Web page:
With the national commission should also come the establishment of a national boxer’s union. If a boxer wishes to fight professionally in the United States, he must be a member of the union. This will provide many things to boxers that they currently – and shockingly – lack. For starters, there will be a minimum purse that a fighter can make, dependent on the length of the bout and the importance of the bout. Promoters and managers will now make a fixed percentage of a fighter’s purse, which will be non-negotiable and considerably lower than most promoters and managers make off their fighters now. An agent for another sport cannot make more than a small, predetermined percentage, why should boxing be different?
Besides providing better income for the fighters themselves, this well also help fend off vultures and corrupt individuals who only want to make money for themselves and use their fighters to their own advantage. This will also help to erase the existing notion that fighters work for promoters or managers. It is the other way around, the promoters and the managers are there to serve and to be employed by the fighter, and this will help to rectify that situation. All promoters and managers must also be certified by the national commission and the union. Retired or injured boxers will also receive benefits and health care, which currently, is nonexistent.
In addition to all of those great benefits, this will help encourage top fighters to fight each other, because there is a lessened need to maintain an unblemished record or keep a worthless, fringe title belt in order to make the maximum money in the immediate timeframe. A fighter, knowing that his promoters and managers aren’t taking half of his money, and knowing that he will have retired benefits and health care in the future, would be naturally more inclined to take risks. Promoters and managers, not raking in inordinate amount of money on every fight, will have to put their fighters into bigger, more substantial fights to create bigger fights and more income. This will in turn lead to more fan interest as well as larger purses for fighters.
The Rebuilding of the Amateur Boxing Program
The national commission will be put in charge of the daunting task of rebuilding the American amateur boxing program. This means the creation of more youth boxing gyms and programs in cities and highly populated areas. Private gyms already in existence need increased funding for proper equipment and space. With the union and commission now looking after retired fighters, what better way to do it than by keeping them involved and having them be coaches, teachers and trainers in the national program. With the increased safety measures and standards seen in the professional sport, the commission should work with the NCAA to reestablish boxing as an official college sport. Young athletes will already be more inclined to take up boxing with more prevalent gyms and programs in their neighborhood, but now they will also have a chance to gain a scholarship and free education like an athlete in other major sports. This will encourage even more young athletes to stick with the sport, instead of seeing it as a pipe dream or a dangerous path without reward or chance of success.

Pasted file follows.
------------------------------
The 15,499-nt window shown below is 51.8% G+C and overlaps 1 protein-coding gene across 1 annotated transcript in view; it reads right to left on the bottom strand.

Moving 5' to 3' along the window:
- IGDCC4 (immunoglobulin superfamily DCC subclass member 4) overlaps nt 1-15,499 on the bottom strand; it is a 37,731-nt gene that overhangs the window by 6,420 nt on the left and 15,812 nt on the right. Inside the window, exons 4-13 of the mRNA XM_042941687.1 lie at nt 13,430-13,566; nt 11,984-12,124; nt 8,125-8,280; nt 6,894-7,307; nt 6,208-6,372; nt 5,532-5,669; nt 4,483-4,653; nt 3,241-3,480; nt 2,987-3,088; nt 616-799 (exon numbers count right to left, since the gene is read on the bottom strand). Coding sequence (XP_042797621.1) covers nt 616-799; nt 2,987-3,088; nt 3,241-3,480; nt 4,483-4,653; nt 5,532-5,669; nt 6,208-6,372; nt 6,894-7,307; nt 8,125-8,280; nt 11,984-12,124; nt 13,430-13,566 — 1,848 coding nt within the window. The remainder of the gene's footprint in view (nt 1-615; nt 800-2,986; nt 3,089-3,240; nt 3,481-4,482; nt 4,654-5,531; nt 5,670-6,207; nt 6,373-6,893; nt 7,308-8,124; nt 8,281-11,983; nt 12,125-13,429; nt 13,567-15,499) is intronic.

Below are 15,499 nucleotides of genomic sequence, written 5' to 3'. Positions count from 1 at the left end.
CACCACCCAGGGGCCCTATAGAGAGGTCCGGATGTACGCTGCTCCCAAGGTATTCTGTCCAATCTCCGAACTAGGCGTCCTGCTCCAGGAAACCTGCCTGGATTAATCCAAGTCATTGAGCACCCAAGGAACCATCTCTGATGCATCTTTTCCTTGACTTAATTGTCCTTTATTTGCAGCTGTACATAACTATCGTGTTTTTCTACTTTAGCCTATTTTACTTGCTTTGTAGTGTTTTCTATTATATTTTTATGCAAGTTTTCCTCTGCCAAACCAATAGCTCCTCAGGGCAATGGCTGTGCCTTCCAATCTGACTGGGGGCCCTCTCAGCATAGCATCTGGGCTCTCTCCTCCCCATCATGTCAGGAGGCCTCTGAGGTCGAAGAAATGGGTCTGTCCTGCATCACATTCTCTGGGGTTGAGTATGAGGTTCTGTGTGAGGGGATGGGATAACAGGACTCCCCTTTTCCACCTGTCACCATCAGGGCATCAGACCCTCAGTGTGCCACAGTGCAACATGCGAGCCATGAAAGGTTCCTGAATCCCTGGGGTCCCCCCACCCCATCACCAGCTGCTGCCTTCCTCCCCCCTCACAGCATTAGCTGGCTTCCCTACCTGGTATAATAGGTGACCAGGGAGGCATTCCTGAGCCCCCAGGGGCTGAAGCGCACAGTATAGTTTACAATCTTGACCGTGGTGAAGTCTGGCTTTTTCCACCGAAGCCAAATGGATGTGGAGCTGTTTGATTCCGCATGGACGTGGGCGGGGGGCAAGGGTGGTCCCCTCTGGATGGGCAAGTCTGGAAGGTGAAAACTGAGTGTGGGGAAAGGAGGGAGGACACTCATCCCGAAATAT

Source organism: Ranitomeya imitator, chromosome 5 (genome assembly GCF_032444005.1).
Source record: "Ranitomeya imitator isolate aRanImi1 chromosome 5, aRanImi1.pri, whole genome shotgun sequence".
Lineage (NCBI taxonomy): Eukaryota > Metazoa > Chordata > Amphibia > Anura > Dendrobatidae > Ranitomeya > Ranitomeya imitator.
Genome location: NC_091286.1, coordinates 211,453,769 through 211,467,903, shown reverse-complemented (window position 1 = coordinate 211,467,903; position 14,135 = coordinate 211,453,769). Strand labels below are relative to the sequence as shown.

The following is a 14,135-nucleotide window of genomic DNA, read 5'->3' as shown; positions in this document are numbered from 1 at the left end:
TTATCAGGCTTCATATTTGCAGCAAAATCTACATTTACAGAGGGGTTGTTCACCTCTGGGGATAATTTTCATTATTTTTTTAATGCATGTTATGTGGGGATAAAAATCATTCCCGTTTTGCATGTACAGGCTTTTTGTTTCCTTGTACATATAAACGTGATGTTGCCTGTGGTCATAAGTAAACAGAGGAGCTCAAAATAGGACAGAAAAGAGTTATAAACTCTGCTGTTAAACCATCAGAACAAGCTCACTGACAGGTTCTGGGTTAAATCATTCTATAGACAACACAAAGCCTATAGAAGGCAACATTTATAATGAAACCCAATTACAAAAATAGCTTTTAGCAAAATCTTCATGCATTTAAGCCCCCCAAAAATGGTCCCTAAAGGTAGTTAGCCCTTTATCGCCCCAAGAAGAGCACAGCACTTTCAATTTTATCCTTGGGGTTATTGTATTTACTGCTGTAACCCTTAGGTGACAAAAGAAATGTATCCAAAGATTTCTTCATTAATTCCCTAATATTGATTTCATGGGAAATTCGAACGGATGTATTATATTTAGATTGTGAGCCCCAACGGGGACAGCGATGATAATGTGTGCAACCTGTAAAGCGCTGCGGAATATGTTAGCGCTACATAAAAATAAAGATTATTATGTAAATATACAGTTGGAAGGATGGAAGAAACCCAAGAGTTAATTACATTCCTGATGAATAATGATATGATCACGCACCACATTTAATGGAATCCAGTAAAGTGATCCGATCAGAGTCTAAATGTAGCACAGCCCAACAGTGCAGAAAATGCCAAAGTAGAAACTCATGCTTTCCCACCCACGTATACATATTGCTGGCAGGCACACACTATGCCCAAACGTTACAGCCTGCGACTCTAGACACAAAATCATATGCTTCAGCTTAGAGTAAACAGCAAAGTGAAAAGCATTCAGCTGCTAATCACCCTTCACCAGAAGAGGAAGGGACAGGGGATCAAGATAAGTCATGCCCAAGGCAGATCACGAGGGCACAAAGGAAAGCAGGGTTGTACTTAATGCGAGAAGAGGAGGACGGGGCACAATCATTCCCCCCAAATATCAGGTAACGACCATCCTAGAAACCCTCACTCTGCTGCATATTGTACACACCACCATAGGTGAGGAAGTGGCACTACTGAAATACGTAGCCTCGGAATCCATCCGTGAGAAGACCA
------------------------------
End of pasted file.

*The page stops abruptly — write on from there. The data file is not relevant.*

Encourage Sponsors and TV to Get Back Involved
The biggest corporations and potential sponsors have been scared away from boxing. This is due to many reasons, including the perceived corruption of the sport as well as the inherently violent nature of the sport. Boxing has been relegated to pay channels, obscure cable time slots and Pay-per-views. During the last Olympics, the boxing competiton was seen in the middle of a weekday afternoon on a cable channel. However, with increased controls, consistency across the board and a national commission in charge of it all, this should help relieve the concerns of these sponsors. With sponsors willing to get involved, network television will also become involved, as it was in decades past. All of this leads to increased exposure for the sport and more money for the fighters. Young athletes, already more inclined to stick with or take to boxing with the chance of scholarships, participation in a more major sport and increased protective measures will now also be exposed to more role models and dreams, the way an aspiring NFL or NBA player is. Boxing will be seen as a legitimate “way out” for inner city kids and a worthy goal for children everywhere.
The health of the sport of boxing can be jumpstarted towards an upward trend and a revolving upward cycle. Increased safety and consistency, coupled with less corruption helps give the sport a platform to gain a wider audience. The wider audience plus the rebuilt amateur program encourages more children and athletes to get involved, leading to a deeper pool of even more talented fighters, which will lead to an even bigger audience. Whether by an act of Congress or some private, all encompassing movement, boxing needs a national commission-and the sooner the better.